I should note that Scholars are starting to show signs of being tired. Quite a few took a nap on the traffic-slowed return from Everett to Boeing Field. We ended our work on Tuesday with a Lego Mindstorm Rover development project. I was interested to see that almost every student was engaged in that project in task, with the usual type-A’s driving key tasks and the other other scholars taking supporting roles. The hands-on power of these projects cannot be underestimated. Students had to reason about gear reductions, and power limitations of small motors, of the flex and unexpected behaviors of lego structures, and how to program and test robot code. I can’t help but think that this type of work can only hone student’s intuition and experience which can enlighten their classroom learning. We need to more robotics, more maker-faires, more hands on if we expect future STEM professionals to be able to innovate and create. The time-pressure frustrated some, and invigorated others, the team still lacked some integration of efforts, but I think even that aspect of team work is best learned and honed through more of these activities. I am eager to do more hands-on, project-based, and team-oriented activities in my class room, because like the students, I will only get better with practice.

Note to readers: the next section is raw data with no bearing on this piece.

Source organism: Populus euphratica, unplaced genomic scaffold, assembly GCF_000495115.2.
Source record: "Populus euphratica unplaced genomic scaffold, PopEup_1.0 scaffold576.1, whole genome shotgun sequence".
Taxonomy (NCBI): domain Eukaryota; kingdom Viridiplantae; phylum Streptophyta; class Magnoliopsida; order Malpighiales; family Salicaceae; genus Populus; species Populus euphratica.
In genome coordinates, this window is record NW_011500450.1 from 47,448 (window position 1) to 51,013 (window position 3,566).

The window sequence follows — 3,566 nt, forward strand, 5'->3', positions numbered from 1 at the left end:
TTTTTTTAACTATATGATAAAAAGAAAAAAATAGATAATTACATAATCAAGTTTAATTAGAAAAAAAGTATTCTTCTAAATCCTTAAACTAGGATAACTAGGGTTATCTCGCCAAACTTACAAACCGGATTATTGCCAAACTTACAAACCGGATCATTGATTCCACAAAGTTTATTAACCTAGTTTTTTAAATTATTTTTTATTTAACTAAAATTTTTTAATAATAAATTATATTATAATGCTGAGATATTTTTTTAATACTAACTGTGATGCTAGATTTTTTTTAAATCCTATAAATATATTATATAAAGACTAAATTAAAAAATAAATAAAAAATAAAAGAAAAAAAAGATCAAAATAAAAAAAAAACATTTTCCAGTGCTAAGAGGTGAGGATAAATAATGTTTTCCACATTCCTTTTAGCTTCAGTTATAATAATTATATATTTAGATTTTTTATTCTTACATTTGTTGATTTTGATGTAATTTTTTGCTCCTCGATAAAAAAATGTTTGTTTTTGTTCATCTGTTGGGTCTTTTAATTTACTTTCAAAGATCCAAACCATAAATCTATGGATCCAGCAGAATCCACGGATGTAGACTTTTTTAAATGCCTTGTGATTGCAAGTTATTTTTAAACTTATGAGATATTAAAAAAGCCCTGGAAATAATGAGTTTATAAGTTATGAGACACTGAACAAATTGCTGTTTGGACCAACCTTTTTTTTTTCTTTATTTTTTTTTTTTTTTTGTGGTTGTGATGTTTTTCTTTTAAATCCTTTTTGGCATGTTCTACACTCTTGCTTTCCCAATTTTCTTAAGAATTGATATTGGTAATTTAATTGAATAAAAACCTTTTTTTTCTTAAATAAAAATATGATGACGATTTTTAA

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Comments

  • B  On July 17, 2013 at 4:18 pm

    John –
    Capturing your start here is interesting. You wondered:
    Oh and one more question that is teasing me: does the production of airplanes with a high proportion of carbon fiber do a net sequester of carbon and thus help reduce greenhouse gases? I know the plane is green, but how green?

    So if you get a positive answer, would that also pertain to a carbon bicycle? Would that be super green?

    • John Weisenfeld  On July 17, 2013 at 9:48 pm

      I guess you could talk about TCO=total carbon of ownership. You have carbon expense to make the bike and components, then carbon to operate the bike. You are exhaling CO2 to ride your bike, just like the 787 is burning per hour. Do you want to reduce CO2 kg per hour or kg per km?

      What’s the theoretical best level of CO2 and when does sequester become unnecessary?

      Sent from my iPhone